Energy is central to achieving goals for sustainable human society development.  Due to heavy consumption and the nonrenewable nature, the current primary form of energy source, fossil fuels, will be depleted in a near future.  As direct products of renewable raw materials, such as plant-based cellulosic material, biofuels represent a promising form of alternate sustainable energy.  Large-scale production and commercialization of cellulosic biofuels requires a cost-effectively way to release soluble sugars from crystalline cellulosic material.  Primary routes of plant cell wall deconstruction include biochemical conversion and thermochemical conversion.  Our research focuses on improving the biochemical conversion of plant cellulosic material using the synthetic (designer) cellulosome, a protein complex in which key catalytic elements are attached onto a scaffold protein by virtue of the interaction between dockerin domains on the catalytic modules and cohesin domains on the scaffold.  The co-localization of catalytic modules would potentiate synergistic activities among cellulosomal enzymes and result in more efficient degradation machinery than the free enzyme system.  We have developed a general approach to obtain orthogonal cohesin-dockerin pairs with minimal crosstalking interaction, which is being applied to the regio- and stoichiometric controlled attachment of catalytic modules to achieve the assembly of synthetic cellulosomes with pre-defined molecular structure and catalytic property.  The modular nature of synthetic cellulosome assembly also permits directed evolution in order to achieve higher cellulose degradation activities. This research is supported by NSF and has been integrated into the two graduate courses that I have been teaching. PowerPoint slides are available (click here).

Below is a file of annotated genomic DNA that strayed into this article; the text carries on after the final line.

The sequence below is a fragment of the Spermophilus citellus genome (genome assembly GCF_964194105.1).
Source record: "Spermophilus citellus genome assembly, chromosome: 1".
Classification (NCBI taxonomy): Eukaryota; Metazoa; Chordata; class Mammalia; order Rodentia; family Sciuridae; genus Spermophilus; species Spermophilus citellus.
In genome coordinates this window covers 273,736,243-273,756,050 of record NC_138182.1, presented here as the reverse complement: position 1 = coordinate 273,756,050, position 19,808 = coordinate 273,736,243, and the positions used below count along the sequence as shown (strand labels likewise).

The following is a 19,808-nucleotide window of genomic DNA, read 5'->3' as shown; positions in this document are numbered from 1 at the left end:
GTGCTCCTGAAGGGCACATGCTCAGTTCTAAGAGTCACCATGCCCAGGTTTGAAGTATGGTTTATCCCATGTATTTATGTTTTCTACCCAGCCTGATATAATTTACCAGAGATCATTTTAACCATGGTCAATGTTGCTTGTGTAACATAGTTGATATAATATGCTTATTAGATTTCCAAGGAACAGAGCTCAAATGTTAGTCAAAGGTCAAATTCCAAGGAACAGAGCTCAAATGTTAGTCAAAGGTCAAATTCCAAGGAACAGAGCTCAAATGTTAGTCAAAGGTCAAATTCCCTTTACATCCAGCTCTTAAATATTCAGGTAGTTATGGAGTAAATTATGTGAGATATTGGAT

(b) Biocatalytic synthesis

Chemical industry faces the sustainability challenges that arise from both the dwindling starting materials derived from fossil fuels and increasingly unaffordable environmental costs to the human society.  As a solution to these problems, microbial syntheses are actively explored as the alternate platform of chemical production because of the smaller environmental footprint and microbial cells’ inherent ability to efficiently utilize renewable feedstocks as the starting material. In collaboration with Prof. Wei Niu at the Department of Chemical & Biomolecular Engineering, we seek to construct microbial catalysts in order to achieve efficient and scalable biosyntheses of value-added industrial or pharmaceutical chemicals.






634AA Hamilton Hall

University of Nebraska - Lincoln
Lincoln, NE 68588